In a scientific precedent, researchers at the University of California, Irvine, have discovered basic mechanisms by which the hippocampus in the brain organizes memories into a series of segments, a discovery that may constitute an important early step towards understanding the manifestations of memory failure in cognitive disorders such as Alzheimer's disease and other forms of dementia. .

The researchers, according to what was reported in the journal Nature Communications and reported by Science Daily , by integrating electrical recording techniques in rodents with statistical machine learning analysis of a huge set of data, revealed evidence indicating that the hippocampal network , encodes and maintains the progress stages of experiments to aid decision making.

Norbert Forten, professor of neurobiology and behavior at the University of California, Berkeley, points out that "the human brain keeps a very good record of when certain experiences or events occur. It is an ability that helps us make decisions in our daily lives, but before this study we did not have a clear idea of ​​the mechanisms The nervous system is behind these operations.

Neurological disorders
"What matters here is that this type of memory is severely impaired in a variety of neurological disorders, or simply with aging, so we really need to know how this brain function works."

The research project, which took more than 3 years to complete, included experimental and data analysis phases, in which the researchers monitored the firing of neurons in the brains of mice while they were subjected to a series of smell recognition tests. By presenting 5 different scents in different sequences, the scientists were able to measure the animals' memory of the correct sequence, and discover how their brains were able to remember these sequence relationships.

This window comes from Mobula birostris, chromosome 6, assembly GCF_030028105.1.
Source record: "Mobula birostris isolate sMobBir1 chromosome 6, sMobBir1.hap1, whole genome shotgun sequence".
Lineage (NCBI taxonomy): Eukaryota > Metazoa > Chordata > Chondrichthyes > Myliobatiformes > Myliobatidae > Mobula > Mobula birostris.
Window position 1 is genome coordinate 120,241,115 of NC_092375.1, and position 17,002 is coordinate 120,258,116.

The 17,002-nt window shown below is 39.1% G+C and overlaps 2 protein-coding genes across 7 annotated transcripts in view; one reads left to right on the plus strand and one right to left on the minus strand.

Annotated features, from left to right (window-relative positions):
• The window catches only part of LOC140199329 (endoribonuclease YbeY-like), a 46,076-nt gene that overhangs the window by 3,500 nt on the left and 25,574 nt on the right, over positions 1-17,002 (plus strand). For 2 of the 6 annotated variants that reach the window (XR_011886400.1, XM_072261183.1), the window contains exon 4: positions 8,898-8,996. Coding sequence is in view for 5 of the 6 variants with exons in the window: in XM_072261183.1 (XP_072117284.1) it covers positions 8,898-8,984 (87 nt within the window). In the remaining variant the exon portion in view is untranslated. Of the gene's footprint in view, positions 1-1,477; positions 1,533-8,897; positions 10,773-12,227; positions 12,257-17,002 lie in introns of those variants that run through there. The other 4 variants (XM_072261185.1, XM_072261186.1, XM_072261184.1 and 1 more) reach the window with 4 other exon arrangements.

Fortin describes this process: "The analogy I'm going to think of is computing. If I were to stick electrodes in your brain - which we can't do, so we use mice - I could at any moment see which cells were firing and which weren't (activated or not)," This gives us some insight into how the brain represents and computes information. When we record patterns of activity in a structure, it's as if we're seeing zeros and ones in a computer."

A dynamic picture of how the brain works
Measurements of neural activity and inactivity, obtained in millisecond intervals over minutes, provide a dynamic picture of how the brain works.

Fortin asserts, he and his colleagues were sometimes able to "read the minds" of the test organisms, by watching the cells "encode" (which signals and which don't) in rapid succession.

Fortin and his co-authors knew early on that readings of hippocampal activity would lead to massive amounts of raw data, so from the early stages of the project he enlisted the participation of statisticians from the University of California's Donald Breen School of Information and Computer Science.

Babak Shahbaba, professor of statistics at the university and senior author of the study, said, "Emerging neuroscience studies rely on data science methods because of the complexity of their data. Brain activities are recorded on a millisecond scale, and these experiments last for more than an hour, so you can imagine how quickly the amount of data grows."

He noted that when neurons encode information such as memories, scientists can get a glimpse into this process, by examining the pattern of escalating activity across all neurons.

Dealing with neural patterns as images
“We found that we could treat these neural patterns as images, and this unlocked our ability to apply deep machine learning methods,” Shahbaba said. “We analyzed the data using a convolutional neural network, a methodology frequently used in image processing applications such as facial recognition.” .
In this way, the researchers were able to decode the firing of neurons to retrieve the information.
Shahbaba said the tools and methodologies developed during this project can be applied to a wide range of problems, and Fortin may expand his line of investigation to include other areas of the brain.